From the ancient sites near bustling Cairo in the north to the southern gems of Luxor and Aswan, Egypt's pyramids hold a spot on many people's travel bucket lists. As with any trip abroad, travel to Egypt requires some forethought as to what to bring and how to dress -- and then some. Witnessing the wonders of ancient history in Egypt will go more smoothly if you pack with the desert weather and the nation's culture and geography in mind. Before any trip to the Middle East, U.S. citizens should also check the U.S. Department of State Current Travel Warnings page (travel.state.gov).
Egypt is a predominantly Muslim country, and women are expected to dress conservatively compared with western countries. Men visiting Egypt have fewer concerns; they should wear long lightweight pants, and a short-sleeved shirt is fine for the pyramids. However, even in Cairo and other locations away from the beach, men should avoid wearing shorts and sleeveless tops. Women visiting the pyramids should adhere to the conservative dress code and avoid tight-fitting or low-cut clothing. Long pants are preferable, but loose skirts that fall below the knee are acceptable. Foreign women are not expected to cover themselves with a headscarf unless they so choose, but traditional clothing for local women beyond the cities includes covering arms, legs and hair. If your travels include a visit to a mosque -- which tourists may enter only when a service is not in progress -- both men and women must completely cover their arms and legs before entering.
Egypt’s weather can be hot, dry or both at the same time. High tourist season falls during the winter months of December, January and February, when temperatures drop a bit and make for less extreme heat during the day. Winter nights in Cairo can be chilly, down to 41 degrees Fahrenheit, with temperatures up to 84 F during the day. Locations farther south, such as Aswan and Luxor, get very hot during the day, with temperatures upward of 90 degrees, but a casual jacket or shawl is a good idea at nighttime. Desert nights can get surprisingly cold no matter the time of year. Carry something light with you for both chilly nights and the drastic shift of temperature between the Egyptian daytime heat and the cool interior of temples when visiting places like the Valley of the Kings on the West Bank. As a general rule, expect sweltering midday heat in Egypt in both summer and winter, and plan for cool or chilly evenings once the sun begins to set on the desert.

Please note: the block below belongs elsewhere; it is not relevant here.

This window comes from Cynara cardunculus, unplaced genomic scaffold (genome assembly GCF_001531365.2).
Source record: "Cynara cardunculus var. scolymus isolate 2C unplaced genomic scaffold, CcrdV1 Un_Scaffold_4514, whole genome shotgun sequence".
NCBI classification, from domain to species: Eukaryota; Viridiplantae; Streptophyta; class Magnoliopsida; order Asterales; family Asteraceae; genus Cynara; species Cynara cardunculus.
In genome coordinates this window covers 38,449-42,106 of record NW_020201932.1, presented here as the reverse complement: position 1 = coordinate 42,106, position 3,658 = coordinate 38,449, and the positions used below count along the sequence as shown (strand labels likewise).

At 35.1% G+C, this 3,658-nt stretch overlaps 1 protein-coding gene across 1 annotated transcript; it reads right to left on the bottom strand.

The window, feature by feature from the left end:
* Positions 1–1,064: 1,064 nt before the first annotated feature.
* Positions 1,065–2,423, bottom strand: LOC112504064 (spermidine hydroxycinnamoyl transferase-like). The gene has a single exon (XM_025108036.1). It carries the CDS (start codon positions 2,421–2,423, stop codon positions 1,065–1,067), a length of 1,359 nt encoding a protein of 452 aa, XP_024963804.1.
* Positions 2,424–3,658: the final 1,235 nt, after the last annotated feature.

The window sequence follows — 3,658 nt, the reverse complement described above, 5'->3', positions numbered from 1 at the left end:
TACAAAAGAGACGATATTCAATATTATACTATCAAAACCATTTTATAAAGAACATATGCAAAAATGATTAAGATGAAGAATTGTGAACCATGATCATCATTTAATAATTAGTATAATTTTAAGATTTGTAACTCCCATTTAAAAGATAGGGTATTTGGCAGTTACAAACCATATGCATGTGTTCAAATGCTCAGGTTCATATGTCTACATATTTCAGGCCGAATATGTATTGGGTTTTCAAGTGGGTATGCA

Comfortable, durable shoes are a must when you visit the pyramids. Dust, sand and rocks are abundant at the pyramid tourist sites. You can wear sandals if they are rugged, but closed shoes fare better in Egypt. Light, breezy clothing is best; wear long pants not only for cultural considerations but also because you'll encounter blowing sand and loose rocky soil while walking. The interiors of many sites have rough-cut and uneven stone. If you choose to try camel or horseback riding, you'll definitely want to wear long pants. Apply sunscreen frequently to avoid sunburn, and wear a wide-brimmed hat to help shield your face, ears and neck.
Be careful out in the sun during your trip to Egypt's pyramids. Pack sunscreen, extra water bottles and small snacks to help stave off exhaustion and sun damage, especially when visiting places farther south like the West Bank sites of Luxor, where the midday heat is even more fierce than in Cairo. Most organized tours are scheduled for early mornings or evenings to avoid the sweltering midday temperatures. It’s best to leave extra valuables locked up at your hotel while exploring the pyramids and tourist sites -- not only can you lose your items, but they can be damaged by the heat or sand. Don’t wear anything you wouldn't want to get roughed up or dirty.